Mary C. Curtis'
excellent post about Sen. Harry Reid and matters of race asks the question about whether Americans can have an honest conversation about race. I offer this thought: Maybe the nation is already engrossed in one
First of all, the Obama administration is the epicenter of that conversation. The administration has exposed racism as one of the creepy things that crawl in the basement of politics, along with an array of bigotries. This is the same damp place where white and minority politicians get schooled on how to get minority votes on Sunday morning without really giving anything back to the community. It's the place where minority politicians learn to diminish themselves because being themselves alienates whites. This basement is a scary place where people may not wear white hoods, but you feel like they do.
Obama has sought to transcend race, to be race-neutral, but the racism from that basement dogs his steps. It was unrealistic to think his presidential campaign would spread enough pixie dust to transport our country into a post-racial universe at warp-speed. Too many people -- of all races -- aren't there yet. Wonderfully, a lot of people are. But while Obama's election ushered in hope that we were moving forward, our conversation isn't over. Every day we get to choose how we play it.
Right now, the conversation is mean and dirty. It's not only Reid sounding like a throwback to the white view of the 1940s when dark-skinned Hattie McDaniel
was the beloved Mammy and the light-skinned Lena Horne was the beauty. It's Glenn Beck
ruminating about what to call black people or Rep. Joe Wilson feeling patriotic calling Obama a liar during a joint session of Congress. It's some African Americans who cheered Obama's presidency, but who doubt he has the black muscle to tend to their issues. It's the affront of Obama being exposed to an appalling security breach and marketing firms feeling comfortable stealing his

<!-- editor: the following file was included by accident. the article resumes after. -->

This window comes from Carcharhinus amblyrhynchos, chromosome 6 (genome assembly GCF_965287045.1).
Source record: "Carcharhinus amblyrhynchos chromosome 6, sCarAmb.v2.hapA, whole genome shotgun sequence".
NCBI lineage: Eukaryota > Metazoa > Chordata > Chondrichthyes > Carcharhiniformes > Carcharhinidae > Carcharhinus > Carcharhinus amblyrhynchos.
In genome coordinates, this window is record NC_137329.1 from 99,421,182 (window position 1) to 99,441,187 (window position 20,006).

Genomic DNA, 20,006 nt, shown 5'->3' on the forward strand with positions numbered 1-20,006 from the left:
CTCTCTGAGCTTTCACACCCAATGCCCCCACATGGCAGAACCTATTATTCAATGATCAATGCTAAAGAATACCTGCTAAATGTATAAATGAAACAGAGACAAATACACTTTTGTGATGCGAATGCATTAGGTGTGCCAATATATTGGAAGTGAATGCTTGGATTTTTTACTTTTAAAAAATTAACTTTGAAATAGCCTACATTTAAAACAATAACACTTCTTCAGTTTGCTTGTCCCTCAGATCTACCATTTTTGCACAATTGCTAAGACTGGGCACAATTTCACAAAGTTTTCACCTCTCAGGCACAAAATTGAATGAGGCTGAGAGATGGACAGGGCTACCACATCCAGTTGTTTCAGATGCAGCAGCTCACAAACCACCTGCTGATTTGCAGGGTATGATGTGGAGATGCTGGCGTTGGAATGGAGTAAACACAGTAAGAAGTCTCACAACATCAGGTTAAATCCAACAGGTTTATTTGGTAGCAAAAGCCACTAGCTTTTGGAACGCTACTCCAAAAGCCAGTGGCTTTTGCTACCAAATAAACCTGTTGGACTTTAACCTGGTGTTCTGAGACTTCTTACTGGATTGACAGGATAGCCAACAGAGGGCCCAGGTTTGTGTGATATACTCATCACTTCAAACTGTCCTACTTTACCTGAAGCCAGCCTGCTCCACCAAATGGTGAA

and First Lady Michelle Obama's
images without permission. It's Michael Steele, a black man who challenged Reid about his race-based comments, but who himself was served up as GOP chair to show some love to African Americans, and who recently insulted Native Americans
by using a pejorative term. It's the media treating Hawaii, Obama's home, as exotic territory because the president vacations there.
Obama experiences the bulk of our collective racial angst because he is a light-skinned Jackie Robinson. He has to weather the trashy attacks while he breaks barriers for the entire country at home plate. Certainly Obama must be held accountable for his leadership missteps, just as he is celebrated for his hopeful ambitions. Loudly criticize him about his handling of the economy, challenge him about keeping his campaign promise to have a public discussion about health care, but refuse to let those issues swim in the inky waters of race. Those issues are about his leadership, not his ancestry. His failures and successes aren't color-coded.
We would be a lot healthier as a nation if we acknowledge how we dump our lingering racial issues on Obama's shoulders. If we are humble enough to do that, both he and
the rest of the country may get a lot further along in our ongoing conversation about race.
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Tagged: Glenn Beck
, harry reid
, harry reid racist
, Joe Wilson
, Michael Steele
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